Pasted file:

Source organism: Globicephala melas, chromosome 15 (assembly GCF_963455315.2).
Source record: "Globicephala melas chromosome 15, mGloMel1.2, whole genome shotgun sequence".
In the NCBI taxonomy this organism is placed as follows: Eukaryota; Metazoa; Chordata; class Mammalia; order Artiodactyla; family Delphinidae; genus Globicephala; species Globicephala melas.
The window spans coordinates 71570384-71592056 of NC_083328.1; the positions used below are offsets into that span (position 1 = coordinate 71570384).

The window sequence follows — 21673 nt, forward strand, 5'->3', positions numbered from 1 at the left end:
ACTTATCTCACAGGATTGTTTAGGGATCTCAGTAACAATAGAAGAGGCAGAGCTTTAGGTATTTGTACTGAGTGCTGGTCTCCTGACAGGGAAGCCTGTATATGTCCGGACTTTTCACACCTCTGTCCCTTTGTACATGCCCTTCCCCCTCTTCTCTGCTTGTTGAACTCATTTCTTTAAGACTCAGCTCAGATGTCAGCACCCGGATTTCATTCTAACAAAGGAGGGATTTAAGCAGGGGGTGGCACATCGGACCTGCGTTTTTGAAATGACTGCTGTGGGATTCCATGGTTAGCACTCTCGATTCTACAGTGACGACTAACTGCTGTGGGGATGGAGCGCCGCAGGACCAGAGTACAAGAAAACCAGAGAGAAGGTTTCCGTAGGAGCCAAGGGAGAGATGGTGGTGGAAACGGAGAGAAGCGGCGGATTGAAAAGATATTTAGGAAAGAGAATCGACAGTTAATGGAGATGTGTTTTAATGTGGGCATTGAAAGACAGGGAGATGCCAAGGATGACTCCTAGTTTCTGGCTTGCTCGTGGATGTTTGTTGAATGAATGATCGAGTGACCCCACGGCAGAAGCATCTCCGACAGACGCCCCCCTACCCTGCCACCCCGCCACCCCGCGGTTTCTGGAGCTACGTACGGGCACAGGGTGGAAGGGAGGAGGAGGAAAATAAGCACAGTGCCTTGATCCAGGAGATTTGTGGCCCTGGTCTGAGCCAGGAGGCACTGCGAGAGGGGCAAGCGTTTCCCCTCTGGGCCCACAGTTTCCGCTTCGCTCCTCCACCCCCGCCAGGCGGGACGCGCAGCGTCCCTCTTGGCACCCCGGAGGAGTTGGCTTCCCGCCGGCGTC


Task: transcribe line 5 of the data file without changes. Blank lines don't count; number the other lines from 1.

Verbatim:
The window sequence follows — 21673 nt, forward strand, 5'->3', positions numbered from 1 at the left end: